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Which animals feel pain?

The following table from Gary Varner, In Nature's Interests? Interests, Animal Rights and Environmental Ethics (Oxford University Press, 1998) summarizes six comparisons that were made in most or all of the following studies:

    Jane A. Smith and Kenneth M. Boyd, eds. Lives in the Balance: The Ethics or Using Animals in Biomedical Research (New York: Oxford University Press, 1991).

    This study was researched and written by a working party convened by Britain's Institute of Medical Ethics consisting of eighteen scientists, medical researchers, and philosophers.

    David DeGrazia and Andrew Rowan "Pain, Suffering and Anxiety in Animals and Humans," Theoretical Medicine 12 (1991):193-211.

    Patrick Bateson, "Assessment of Pain in Animals," Animal Behavior 42 (1991):827-39.

    Margaret Rose and David Adams, "Evidence for Pain and Suffering in Other Animals," in Gill Langley, ed., Animal Experimentation: The Consensus Changes (New York: Chapman and Hall, 1989), pp. 42-71.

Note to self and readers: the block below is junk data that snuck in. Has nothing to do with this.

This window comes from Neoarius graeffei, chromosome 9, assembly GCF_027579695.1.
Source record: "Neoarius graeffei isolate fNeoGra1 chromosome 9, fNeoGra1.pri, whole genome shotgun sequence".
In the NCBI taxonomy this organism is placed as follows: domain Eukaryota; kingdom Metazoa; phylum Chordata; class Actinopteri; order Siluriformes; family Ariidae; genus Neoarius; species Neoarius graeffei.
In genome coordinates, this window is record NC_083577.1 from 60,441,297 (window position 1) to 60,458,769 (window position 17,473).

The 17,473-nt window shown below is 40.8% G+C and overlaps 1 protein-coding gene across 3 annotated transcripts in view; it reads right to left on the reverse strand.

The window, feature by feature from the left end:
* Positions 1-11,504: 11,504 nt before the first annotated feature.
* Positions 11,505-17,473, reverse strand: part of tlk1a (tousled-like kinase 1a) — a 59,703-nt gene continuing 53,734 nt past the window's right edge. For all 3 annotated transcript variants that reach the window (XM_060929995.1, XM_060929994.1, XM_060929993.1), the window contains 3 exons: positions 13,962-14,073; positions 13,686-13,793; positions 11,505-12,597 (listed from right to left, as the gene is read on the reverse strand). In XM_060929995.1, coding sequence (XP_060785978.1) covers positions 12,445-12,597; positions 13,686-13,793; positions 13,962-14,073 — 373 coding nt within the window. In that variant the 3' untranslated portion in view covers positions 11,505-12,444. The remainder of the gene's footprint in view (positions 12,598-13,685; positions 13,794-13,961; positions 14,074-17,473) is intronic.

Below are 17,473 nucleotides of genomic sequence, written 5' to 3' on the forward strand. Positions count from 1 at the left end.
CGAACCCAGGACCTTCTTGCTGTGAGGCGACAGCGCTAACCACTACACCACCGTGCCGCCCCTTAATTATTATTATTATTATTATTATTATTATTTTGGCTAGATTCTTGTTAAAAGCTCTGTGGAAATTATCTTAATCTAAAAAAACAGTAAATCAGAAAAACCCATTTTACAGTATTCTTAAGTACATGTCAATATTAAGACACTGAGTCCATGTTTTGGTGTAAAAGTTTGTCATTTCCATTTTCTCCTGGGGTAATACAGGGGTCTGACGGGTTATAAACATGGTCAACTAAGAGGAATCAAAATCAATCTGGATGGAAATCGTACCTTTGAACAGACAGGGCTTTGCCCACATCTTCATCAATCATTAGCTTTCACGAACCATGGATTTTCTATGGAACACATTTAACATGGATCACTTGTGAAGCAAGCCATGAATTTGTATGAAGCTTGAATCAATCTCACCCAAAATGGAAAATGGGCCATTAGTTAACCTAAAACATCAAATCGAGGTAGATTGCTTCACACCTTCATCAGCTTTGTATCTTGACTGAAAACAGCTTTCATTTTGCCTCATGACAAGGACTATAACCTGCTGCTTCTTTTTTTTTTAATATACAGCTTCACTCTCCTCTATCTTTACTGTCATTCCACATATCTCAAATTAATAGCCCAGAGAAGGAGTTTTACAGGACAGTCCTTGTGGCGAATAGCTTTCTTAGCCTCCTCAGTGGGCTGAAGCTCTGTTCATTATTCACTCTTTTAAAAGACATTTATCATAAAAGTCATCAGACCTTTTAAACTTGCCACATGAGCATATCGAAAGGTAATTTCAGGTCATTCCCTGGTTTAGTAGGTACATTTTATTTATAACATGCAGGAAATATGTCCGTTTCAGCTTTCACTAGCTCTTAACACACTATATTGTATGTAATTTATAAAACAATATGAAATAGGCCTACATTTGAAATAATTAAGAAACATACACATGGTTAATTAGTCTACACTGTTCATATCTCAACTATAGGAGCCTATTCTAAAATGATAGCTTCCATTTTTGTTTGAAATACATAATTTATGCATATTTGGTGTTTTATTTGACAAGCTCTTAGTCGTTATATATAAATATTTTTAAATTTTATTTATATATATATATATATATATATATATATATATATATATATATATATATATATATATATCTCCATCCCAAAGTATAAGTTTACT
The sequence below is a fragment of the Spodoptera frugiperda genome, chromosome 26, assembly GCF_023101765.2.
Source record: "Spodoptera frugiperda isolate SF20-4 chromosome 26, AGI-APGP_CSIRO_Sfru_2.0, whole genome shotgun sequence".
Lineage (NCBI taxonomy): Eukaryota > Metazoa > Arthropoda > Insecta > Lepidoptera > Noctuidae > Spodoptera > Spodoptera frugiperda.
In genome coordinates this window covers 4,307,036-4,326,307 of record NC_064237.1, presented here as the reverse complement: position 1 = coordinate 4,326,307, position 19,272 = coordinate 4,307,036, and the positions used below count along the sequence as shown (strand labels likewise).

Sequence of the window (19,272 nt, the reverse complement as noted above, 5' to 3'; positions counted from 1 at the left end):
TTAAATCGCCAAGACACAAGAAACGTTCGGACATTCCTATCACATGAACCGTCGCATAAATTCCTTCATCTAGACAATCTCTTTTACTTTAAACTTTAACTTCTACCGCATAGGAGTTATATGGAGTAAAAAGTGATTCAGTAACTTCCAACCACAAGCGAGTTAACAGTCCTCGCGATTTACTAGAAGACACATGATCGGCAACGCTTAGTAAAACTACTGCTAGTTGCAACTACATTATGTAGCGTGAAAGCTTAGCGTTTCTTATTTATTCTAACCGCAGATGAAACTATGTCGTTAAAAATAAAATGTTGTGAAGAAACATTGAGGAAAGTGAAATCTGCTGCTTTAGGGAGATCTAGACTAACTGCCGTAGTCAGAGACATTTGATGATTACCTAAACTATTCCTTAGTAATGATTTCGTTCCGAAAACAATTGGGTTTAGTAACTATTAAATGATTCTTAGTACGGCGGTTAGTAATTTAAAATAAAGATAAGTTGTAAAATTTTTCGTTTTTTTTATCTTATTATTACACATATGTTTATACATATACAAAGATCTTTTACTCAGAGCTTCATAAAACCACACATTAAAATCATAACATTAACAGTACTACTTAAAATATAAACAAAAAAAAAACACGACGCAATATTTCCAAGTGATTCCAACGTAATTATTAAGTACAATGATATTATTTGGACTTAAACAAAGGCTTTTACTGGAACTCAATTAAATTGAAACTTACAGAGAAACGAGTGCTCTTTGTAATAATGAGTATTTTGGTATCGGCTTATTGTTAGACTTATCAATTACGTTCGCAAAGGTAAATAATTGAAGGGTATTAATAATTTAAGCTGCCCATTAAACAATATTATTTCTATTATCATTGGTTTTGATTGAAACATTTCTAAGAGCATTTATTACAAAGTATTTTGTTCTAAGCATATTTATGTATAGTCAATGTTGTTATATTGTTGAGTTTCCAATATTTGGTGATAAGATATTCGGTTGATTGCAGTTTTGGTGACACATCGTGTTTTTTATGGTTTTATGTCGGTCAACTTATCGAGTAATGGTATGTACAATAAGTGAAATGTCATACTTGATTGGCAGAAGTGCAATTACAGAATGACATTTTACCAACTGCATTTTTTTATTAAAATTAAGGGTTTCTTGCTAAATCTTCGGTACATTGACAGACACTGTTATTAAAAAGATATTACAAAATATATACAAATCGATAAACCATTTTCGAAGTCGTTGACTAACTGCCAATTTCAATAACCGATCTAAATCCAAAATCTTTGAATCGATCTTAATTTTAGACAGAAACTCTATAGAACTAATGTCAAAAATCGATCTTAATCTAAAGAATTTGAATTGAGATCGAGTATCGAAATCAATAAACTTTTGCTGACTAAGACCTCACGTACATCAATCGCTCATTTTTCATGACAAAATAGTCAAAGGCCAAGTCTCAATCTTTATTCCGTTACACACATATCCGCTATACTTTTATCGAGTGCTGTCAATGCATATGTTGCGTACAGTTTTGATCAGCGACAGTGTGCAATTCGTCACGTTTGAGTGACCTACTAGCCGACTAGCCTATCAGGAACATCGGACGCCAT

Key:
    "+" denotes a confirmed comparison between the animals in question and normal humans
    "-" denotes a disconfirmed comparison between the animals in question and normal humans
    "?" denotes that insufficient data are available to evaluate the comparison

INVERTEBRATES VERTEBRATES
Earth-
worms
Insects Cepha-
lopods
Fish Herps Birds Mammals
Nociceptors
present
? - ? - / ? - / ? + +
Central
nervous system
- - + + + + +
Nociceptors connected to central nervous system - - + + + + +
Endogenous opiods
present
+ + ? + + + +
Responses modified by analgesics ? ? ? ? ? + +
Response to damaging stimuli analogous to humans' - - + + + + +
Note: The cells under fish and herps regarding the presence of nociceptors are yellow for the following reasons. Rose and Adams conclude that "Evidence supports the existence of nociception in all vertebrates" (p. 49), suggesting that a "+" belongs here. But they base this on avoidance behavior rather than identification of nociceptors, which as Smith and Boyd note, have been sought without success in these animals.
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